Around 60 students at Harvard University have been suspended and others disciplined in a mass cheating scandal at the elite college, the administration said Friday.
Faculty of Arts and Sciences dean Michael Smith told staff and students at the university near Boston that "somewhat more than half" of the cases under investigation ended with students being required "to withdraw from the college for a period of time."
"Of the remaining cases, roughly half the students received disciplinary probation, while the balance ended in no disciplinary action," Smith said in a campus-wide email.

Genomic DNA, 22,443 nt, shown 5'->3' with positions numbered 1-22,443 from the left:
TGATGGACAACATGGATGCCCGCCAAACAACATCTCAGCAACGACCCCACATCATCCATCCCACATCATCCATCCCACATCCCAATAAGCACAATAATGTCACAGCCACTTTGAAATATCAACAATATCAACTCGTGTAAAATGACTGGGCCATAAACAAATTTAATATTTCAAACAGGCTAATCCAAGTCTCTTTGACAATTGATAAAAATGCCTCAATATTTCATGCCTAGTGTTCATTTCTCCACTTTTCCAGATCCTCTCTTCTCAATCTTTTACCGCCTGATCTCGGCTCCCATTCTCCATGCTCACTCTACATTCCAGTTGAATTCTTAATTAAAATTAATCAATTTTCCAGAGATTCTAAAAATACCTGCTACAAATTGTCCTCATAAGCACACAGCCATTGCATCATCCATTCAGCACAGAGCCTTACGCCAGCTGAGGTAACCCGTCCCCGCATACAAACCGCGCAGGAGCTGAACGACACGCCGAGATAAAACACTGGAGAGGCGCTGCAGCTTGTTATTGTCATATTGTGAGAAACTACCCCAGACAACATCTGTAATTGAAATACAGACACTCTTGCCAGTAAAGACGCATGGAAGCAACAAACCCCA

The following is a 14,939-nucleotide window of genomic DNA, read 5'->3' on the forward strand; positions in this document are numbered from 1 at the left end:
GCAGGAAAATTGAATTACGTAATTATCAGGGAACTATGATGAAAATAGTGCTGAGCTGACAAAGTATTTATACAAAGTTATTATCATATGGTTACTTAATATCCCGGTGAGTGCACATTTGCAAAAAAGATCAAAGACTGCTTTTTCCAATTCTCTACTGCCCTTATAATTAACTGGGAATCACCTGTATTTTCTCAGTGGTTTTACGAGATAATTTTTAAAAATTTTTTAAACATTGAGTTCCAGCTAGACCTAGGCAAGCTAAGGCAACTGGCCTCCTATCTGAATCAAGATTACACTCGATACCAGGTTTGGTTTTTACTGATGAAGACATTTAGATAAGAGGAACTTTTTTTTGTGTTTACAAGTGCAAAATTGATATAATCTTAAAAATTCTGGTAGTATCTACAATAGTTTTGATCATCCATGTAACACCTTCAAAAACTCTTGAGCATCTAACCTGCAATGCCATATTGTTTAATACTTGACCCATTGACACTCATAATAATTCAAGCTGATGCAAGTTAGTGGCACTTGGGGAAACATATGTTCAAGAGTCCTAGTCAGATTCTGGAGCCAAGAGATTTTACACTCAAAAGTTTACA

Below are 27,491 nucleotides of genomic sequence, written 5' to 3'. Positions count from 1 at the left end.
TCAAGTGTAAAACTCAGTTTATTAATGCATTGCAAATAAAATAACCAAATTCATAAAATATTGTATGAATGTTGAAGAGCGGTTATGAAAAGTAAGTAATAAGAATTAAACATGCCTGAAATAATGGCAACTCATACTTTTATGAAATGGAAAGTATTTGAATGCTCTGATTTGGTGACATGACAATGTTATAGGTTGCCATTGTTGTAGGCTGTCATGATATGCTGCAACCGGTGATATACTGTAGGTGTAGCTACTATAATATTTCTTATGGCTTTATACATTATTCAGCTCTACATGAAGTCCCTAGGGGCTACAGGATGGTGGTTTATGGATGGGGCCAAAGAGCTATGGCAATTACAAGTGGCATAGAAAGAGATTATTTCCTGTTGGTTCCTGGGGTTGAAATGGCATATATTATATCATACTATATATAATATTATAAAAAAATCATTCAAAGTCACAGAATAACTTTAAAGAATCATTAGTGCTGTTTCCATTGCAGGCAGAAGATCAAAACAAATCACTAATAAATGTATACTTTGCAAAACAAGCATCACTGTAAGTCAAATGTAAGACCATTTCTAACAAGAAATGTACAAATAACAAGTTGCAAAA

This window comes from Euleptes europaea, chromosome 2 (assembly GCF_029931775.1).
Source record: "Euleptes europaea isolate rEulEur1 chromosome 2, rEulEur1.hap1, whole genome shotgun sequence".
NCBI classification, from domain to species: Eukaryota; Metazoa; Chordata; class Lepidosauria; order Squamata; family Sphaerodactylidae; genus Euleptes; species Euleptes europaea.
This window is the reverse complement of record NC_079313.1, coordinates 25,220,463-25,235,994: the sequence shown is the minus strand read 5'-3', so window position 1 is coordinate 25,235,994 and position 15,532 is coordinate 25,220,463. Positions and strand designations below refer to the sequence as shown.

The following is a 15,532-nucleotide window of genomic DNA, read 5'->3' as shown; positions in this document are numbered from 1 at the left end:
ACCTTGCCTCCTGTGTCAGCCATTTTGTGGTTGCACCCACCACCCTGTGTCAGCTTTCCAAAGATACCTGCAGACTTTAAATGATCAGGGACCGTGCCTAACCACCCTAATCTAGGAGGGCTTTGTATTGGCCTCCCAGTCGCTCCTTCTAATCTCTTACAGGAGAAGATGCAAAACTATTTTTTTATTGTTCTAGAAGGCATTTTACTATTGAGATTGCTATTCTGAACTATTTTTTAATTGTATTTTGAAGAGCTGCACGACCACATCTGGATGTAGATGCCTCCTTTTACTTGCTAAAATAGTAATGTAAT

When the scandal first became public in August, Harvard said that as many as 125 students were suspected of helping each other in a final exam.
The university said a large number of undergraduates "may have inappropriately collaborated on answers, or plagiarized classmates' responses, on the final exam for the course."
Harvard, located in Cambridge, Massachusetts, is one of the most exclusive universities in the world, with students paying about $63,000 a year to attend after winning a place in a highly competitive admissions process.
Smith called the scale of the cheating incident "unprecedented" and said reforms were being drawn up to "promote academic integrity and a deeper understanding of it within our community."
"We all can do better," he said in the email.
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